Job shortages in Middle East and North Africa might affect Europe

Mass unemployment might trigger civil wars in the countries in the area, as well as a new wave of refugees for Europe

Experts fear the migration crisis will get worse with new wave of refugees arriving from Middle East and North Africa into Europe, due to civil wars set to be triggered by job shortages in the region. Only 4 in 10 people here have jobs. According to a report issued by the Berlin Institute for Population and Development, the effects are expected to last until 2030.

“The rise in refugee numbers from Middle East and North Africa countries would also increase the danger of terrorist attacks and relocate the region’s conflicts to Europe,” the study warns while advancing the hypothesis that private enterprise development, vocational education and women’s rights improvements could partially ease the situation.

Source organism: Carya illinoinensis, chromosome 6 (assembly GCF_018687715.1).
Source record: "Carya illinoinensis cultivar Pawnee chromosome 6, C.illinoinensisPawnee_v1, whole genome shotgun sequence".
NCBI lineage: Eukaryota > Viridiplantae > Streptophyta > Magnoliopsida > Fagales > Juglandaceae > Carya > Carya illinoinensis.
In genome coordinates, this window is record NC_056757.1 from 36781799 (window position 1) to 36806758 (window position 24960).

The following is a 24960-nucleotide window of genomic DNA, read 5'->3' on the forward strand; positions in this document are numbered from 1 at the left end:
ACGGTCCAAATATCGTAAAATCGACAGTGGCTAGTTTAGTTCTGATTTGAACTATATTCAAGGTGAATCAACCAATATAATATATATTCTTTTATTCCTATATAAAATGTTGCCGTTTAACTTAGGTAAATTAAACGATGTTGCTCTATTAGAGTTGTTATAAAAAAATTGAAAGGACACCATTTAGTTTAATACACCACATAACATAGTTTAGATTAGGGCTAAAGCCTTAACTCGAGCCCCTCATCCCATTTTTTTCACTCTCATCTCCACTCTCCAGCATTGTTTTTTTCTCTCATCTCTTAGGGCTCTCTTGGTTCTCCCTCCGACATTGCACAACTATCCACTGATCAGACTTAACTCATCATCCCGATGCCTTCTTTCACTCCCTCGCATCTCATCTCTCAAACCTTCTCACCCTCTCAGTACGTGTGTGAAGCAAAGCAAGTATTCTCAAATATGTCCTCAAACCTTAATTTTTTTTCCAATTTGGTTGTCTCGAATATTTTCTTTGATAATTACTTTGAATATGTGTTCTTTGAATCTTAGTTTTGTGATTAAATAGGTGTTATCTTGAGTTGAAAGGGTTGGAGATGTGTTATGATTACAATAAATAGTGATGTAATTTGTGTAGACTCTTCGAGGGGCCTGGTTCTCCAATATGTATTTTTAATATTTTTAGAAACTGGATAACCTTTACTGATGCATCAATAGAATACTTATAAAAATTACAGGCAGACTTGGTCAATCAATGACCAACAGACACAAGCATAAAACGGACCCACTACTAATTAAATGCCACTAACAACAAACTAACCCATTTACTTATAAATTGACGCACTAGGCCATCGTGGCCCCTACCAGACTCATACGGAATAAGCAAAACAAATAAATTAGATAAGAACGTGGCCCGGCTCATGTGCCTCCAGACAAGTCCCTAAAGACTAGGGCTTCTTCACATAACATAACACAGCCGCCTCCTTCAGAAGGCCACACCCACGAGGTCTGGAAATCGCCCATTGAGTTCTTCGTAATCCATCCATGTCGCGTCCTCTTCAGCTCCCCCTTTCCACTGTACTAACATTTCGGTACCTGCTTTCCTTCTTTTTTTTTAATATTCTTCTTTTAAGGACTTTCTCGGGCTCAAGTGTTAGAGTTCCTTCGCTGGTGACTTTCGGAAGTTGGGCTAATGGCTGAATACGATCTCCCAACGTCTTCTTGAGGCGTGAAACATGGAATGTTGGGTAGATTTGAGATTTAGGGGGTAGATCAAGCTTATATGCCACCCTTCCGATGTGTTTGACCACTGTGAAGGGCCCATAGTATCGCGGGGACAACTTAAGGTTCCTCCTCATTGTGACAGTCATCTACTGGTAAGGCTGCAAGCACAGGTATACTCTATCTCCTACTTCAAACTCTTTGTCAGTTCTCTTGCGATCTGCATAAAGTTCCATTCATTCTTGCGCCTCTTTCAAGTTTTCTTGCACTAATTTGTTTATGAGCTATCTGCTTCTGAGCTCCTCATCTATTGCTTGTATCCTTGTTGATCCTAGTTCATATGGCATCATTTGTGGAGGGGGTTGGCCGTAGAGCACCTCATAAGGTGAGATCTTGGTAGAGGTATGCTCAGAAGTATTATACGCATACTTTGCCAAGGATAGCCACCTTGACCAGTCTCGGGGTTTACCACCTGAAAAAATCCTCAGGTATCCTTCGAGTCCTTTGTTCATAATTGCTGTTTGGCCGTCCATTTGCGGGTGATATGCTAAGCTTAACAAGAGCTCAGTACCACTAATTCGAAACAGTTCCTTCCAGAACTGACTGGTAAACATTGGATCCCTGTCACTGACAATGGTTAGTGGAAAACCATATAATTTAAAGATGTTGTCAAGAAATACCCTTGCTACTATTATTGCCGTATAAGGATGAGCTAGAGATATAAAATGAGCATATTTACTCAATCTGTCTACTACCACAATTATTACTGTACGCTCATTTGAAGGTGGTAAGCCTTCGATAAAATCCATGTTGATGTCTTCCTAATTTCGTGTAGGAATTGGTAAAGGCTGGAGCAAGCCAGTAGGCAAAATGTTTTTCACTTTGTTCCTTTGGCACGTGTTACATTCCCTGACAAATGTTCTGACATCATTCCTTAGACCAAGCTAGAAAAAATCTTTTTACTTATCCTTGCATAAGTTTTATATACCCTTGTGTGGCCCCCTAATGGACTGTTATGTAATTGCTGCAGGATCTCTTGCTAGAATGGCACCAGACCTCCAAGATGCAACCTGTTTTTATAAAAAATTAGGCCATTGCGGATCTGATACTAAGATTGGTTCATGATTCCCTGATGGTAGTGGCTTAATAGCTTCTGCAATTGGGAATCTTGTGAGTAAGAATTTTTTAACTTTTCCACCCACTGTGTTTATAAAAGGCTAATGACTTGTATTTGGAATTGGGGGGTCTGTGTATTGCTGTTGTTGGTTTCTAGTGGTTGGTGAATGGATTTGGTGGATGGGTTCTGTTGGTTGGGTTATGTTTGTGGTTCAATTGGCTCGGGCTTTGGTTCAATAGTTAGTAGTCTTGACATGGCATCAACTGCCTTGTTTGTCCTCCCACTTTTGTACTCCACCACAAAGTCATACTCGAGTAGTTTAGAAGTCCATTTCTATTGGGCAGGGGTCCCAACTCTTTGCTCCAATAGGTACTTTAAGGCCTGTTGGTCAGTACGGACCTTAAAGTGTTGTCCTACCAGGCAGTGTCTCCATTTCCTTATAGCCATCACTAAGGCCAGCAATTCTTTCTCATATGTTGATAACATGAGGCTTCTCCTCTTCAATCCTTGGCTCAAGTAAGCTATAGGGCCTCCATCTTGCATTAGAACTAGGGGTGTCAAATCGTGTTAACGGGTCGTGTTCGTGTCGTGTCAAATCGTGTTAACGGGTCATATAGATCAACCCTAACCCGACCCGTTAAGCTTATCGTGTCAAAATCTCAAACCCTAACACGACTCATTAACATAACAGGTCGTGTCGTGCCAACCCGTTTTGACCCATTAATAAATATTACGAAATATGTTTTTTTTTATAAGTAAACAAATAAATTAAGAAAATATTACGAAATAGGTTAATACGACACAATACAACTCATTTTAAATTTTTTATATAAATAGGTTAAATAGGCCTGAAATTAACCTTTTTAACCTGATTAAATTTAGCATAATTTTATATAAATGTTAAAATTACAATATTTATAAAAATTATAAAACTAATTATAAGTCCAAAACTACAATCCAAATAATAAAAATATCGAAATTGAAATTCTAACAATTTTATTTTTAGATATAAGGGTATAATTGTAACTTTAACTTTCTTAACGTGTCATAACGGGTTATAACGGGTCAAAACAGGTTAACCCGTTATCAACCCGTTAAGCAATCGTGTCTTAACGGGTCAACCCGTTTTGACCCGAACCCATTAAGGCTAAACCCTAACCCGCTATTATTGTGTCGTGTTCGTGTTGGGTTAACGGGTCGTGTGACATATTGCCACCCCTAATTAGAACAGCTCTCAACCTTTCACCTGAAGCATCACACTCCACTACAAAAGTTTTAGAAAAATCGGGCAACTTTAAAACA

Reiner Klingholz, director of the institute, also commented on the forecast:

“In contrast to almost everywhere else in the globe, generally speaking the better the education you have the harder it is to find a job in these countries. It means many feel they have many good reasons to leave because they believe they will find a job outside of the region, leading to a rise in economic migrants. Egypt, Iraq, Yemen and Algeria are all on the edge and there is a risk that one of these could end up as another Syria with all the tragic problems this brings. Most refugees initially go to a neighbouring country with the hope of returning home soon, but after around three years with no peace, they usually move further afield, in most cases to Europe. There is a real risk with the numbers of migrants involved that some will import terrorism and conflicts from their region into the heart of Europe.’